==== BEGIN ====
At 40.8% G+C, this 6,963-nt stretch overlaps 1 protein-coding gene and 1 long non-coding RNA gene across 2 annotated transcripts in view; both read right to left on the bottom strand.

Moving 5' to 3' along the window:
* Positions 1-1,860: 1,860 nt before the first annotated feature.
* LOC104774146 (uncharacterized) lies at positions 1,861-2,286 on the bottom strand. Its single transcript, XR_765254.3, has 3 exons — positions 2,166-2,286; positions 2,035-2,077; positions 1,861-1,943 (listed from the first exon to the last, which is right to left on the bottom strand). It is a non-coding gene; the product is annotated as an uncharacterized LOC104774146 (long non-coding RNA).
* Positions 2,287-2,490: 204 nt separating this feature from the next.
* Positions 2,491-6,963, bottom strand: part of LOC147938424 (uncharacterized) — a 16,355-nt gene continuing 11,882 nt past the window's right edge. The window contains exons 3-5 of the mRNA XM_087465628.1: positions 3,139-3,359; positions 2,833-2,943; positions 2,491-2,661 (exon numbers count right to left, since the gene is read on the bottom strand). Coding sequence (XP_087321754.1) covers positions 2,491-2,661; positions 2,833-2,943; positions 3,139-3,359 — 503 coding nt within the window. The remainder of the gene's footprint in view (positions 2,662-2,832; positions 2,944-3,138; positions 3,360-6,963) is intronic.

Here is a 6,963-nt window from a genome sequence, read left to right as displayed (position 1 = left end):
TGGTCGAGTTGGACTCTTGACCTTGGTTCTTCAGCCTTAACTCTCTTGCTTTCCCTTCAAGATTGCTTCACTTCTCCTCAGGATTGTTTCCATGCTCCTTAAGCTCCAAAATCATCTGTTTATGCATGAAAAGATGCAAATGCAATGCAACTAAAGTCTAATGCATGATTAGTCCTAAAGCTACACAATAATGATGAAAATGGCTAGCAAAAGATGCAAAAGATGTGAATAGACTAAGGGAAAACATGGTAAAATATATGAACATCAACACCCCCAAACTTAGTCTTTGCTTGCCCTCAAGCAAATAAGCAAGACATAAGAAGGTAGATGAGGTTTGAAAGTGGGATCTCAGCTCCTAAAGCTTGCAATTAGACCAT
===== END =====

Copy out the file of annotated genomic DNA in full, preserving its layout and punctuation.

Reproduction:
At 40.8% G+C, this 6,963-nt stretch overlaps 1 protein-coding gene and 1 long non-coding RNA gene across 2 annotated transcripts in view; both read right to left on the bottom strand.

Moving 5' to 3' along the window:
* Positions 1-1,860: 1,860 nt before the first annotated feature.
* LOC104774146 (uncharacterized) lies at positions 1,861-2,286 on the bottom strand. Its single transcript, XR_765254.3, has 3 exons — positions 2,166-2,286; positions 2,035-2,077; positions 1,861-1,943 (listed from the first exon to the last, which is right to left on the bottom strand). It is a non-coding gene; the product is annotated as an uncharacterized LOC104774146 (long non-coding RNA).
* Positions 2,287-2,490: 204 nt separating this feature from the next.
* Positions 2,491-6,963, bottom strand: part of LOC147938424 (uncharacterized) — a 16,355-nt gene continuing 11,882 nt past the window's right edge. The window contains exons 3-5 of the mRNA XM_087465628.1: positions 3,139-3,359; positions 2,833-2,943; positions 2,491-2,661 (exon numbers count right to left, since the gene is read on the bottom strand). Coding sequence (XP_087321754.1) covers positions 2,491-2,661; positions 2,833-2,943; positions 3,139-3,359 — 503 coding nt within the window. The remainder of the gene's footprint in view (positions 2,662-2,832; positions 2,944-3,138; positions 3,360-6,963) is intronic.

Here is a 6,963-nt window from a genome sequence, read left to right as displayed (position 1 = left end):
TGGTCGAGTTGGACTCTTGACCTTGGTTCTTCAGCCTTAACTCTCTTGCTTTCCCTTCAAGATTGCTTCACTTCTCCTCAGGATTGTTTCCATGCTCCTTAAGCTCCAAAATCATCTGTTTATGCATGAAAAGATGCAAATGCAATGCAACTAAAGTCTAATGCATGATTAGTCCTAAAGCTACACAATAATGATGAAAATGGCTAGCAAAAGATGCAAAAGATGTGAATAGACTAAGGGAAAACATGGTAAAATATATGAACATCAACACCCCCAAACTTAGTCTTTGCTTGCCCTCAAGCAAATAAGCAAGACATAAGAAGGTAGATGAGGTTTGAAAGTGGGATCTCAGCTCCTAAAGCTTGCAATTAGACCAT